And furthermore ...

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Saturday, 17 September 2016


Fourteen photographs of the English Landscape
“The ordinary can be absolutely miraculous.”
Simon Armitage

The fourteen photos here, each measuring twelve by eight centimetres, were found at Spitalfields Market. Some of them look like they are of the moorlands in Derbyshire at the edge of the Pennines. Others look like they come from the east coast of Yorkshire, near Scarborough or Whitby.

 They lay among small stacks of old hardbacks and ephemera spread across the table. The dealer couldn’t say much about them except he had had them for some time, they’d be cheaper the more I bought and they had come with ‘a lot of stuff to do with the Festival of Britain’. 

That made sense. The photos looked to be from around that time – 1951 – and they look to be the work of a professional; someone sent out to take a set of photos for a magazine article on the splendours of the north. Certainly we can see why someone thought there was a landscape worth promoting.

The Pennines and the Derbyshire moors, which is where we are now decided we are, can invoke many associations, from Pride and Prejudice to Myra Hindley and everything in between, but these days Simon Armitage, in particular his translation or interpretation of Gawain and the Green Knight and Pearl. Although the identity original author is unknown, scholars agree that he wrote both poems in the late 14th century and linguistic clues indicate he came from this area.

 A brief synopsis of the first: One New Year’s Day the Green Knight turns up at King Arthur’s court and asks to have his head cut off. Sir Gawain obliges but must fulfil a promise to meet the beheaded one at the Green Chapel in a year’s time. Gawain sets out and somewhere in the damp landscape he finds a castle. The master welcomes him then heads off the next morning on a hunt while Gawain keeps his beautiful wife company, and you just have to read it yourself. The landscape, as Armitage describes it anyway, is more rugged than these images of moorland suggest, more like parts of Staffordshire to the west.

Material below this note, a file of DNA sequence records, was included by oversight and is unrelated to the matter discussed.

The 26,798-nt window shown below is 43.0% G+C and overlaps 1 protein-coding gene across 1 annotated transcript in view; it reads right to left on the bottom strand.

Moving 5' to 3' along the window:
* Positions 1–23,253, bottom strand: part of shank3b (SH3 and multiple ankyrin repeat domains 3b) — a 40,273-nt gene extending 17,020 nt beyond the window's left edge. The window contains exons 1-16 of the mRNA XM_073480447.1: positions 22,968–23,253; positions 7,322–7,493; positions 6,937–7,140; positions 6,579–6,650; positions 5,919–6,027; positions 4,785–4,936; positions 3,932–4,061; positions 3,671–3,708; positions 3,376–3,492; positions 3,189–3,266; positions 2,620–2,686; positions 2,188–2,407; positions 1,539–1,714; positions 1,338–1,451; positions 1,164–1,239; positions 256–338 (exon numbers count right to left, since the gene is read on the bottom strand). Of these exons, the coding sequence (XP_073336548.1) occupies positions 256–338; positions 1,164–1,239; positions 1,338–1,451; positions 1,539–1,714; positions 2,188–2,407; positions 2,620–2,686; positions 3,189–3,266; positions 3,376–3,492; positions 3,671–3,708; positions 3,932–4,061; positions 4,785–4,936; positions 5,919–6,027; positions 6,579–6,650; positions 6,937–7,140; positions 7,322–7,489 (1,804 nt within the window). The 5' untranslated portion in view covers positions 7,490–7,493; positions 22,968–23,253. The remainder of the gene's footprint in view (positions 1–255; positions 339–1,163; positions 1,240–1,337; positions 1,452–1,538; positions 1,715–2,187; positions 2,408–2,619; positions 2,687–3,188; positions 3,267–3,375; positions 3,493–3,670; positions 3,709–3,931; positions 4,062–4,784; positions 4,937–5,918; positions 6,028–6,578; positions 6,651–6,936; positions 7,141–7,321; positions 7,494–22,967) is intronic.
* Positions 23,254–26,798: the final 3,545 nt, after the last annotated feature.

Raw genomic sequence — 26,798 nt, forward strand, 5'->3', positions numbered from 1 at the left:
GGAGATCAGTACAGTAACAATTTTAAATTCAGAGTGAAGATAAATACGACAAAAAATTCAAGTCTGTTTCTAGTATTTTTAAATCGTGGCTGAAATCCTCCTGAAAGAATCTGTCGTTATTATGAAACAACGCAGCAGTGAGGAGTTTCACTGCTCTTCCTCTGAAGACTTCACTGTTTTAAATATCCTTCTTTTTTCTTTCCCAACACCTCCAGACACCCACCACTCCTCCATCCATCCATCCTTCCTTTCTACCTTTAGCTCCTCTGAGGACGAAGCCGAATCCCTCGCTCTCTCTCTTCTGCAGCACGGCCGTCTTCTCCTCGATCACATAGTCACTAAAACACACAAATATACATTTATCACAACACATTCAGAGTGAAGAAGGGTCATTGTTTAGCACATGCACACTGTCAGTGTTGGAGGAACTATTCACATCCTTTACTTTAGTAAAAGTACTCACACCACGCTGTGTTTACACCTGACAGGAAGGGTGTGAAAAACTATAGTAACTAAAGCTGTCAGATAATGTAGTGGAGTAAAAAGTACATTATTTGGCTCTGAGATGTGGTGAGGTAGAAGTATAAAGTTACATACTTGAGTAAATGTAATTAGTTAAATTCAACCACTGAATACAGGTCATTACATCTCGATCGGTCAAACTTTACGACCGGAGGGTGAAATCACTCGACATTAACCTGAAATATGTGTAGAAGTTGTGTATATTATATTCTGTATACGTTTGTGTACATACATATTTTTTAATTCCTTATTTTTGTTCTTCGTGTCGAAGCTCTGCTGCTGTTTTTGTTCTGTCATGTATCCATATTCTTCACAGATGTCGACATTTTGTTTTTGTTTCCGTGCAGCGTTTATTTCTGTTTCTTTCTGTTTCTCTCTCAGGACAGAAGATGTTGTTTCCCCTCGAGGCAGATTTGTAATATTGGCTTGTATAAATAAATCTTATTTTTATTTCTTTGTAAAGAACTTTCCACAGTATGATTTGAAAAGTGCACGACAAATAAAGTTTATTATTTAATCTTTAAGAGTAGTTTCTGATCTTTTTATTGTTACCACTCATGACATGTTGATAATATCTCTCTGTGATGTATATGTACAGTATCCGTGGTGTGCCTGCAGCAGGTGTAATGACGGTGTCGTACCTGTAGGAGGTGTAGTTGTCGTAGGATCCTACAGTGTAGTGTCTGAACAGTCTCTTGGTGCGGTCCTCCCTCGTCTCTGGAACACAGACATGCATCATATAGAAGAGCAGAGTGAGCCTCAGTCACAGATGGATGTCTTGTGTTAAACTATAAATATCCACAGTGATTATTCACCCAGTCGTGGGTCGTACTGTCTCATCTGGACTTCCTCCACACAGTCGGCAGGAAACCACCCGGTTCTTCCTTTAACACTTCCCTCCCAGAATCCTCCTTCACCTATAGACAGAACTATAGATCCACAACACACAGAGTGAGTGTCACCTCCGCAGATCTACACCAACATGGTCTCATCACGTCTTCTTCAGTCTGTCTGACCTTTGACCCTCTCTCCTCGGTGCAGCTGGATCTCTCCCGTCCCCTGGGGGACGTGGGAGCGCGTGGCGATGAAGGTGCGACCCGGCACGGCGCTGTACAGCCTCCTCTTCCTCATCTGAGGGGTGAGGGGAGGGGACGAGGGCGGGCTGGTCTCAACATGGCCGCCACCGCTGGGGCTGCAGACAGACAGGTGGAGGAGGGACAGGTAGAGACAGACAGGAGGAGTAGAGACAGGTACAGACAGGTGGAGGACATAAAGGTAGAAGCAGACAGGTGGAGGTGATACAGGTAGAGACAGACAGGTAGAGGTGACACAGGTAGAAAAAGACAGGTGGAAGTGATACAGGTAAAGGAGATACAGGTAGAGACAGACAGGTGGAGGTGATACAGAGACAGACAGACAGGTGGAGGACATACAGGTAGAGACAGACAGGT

Pearl however takes place on open land, where a man grieving for his young daughter Pearl, follows a river and meets a woman walking on the other side. They talk across the water and she reveals she is his daughter, now grown up and a Queen of Christ. They debate various issues this raises until, desperate to reach out to her, the man jumps into the river and tries to cross it. 

Not that either Gawain or Pearl are dependent upon the landscape to tell their story although in Gawain there is the sense that up here it is wild and rugged, especially compared to the more gentle lands in the south where Arthur has his court. Also, in both there is an idea that the landscape is mutable, which is important in moorland where the weather can shift by the hour.


Even though they are found across Britain, the dry stone wall is something of an icon on the Yorkshire dales, the way black windmills belong to Norfolk. What gives walls like this one their timelessness isn’t the stonework so much as the feeling this was built with some purpose in mind but that has been forgotten for centuries. It meanders across the land.

 Speaking of Norfolk, this looks so much like the coast around Cromer and Happisburgh that we could put all doubt aside. That exposed reef can be thought of as the edge of Doggerland, the now submerged plain that once linked Britain to Europe and was home to mammoths, lions, rhinos and Neanderthals. Our photographer wouldn’t have known that, or that the oldest relic of any human in Europe would be found near here. But then, in 1951 a lot of people thought anything from the time before the war was old.

Even if I had bought these in another country, we’d still know it was England. The patchwork fields and hedgerows tell us it can’t be anywhere else. This was no doubt our photographer’s intention: to get an impression of the land that wasn’t just idealized but emblematic and one that visitors as well as citizens would recognize.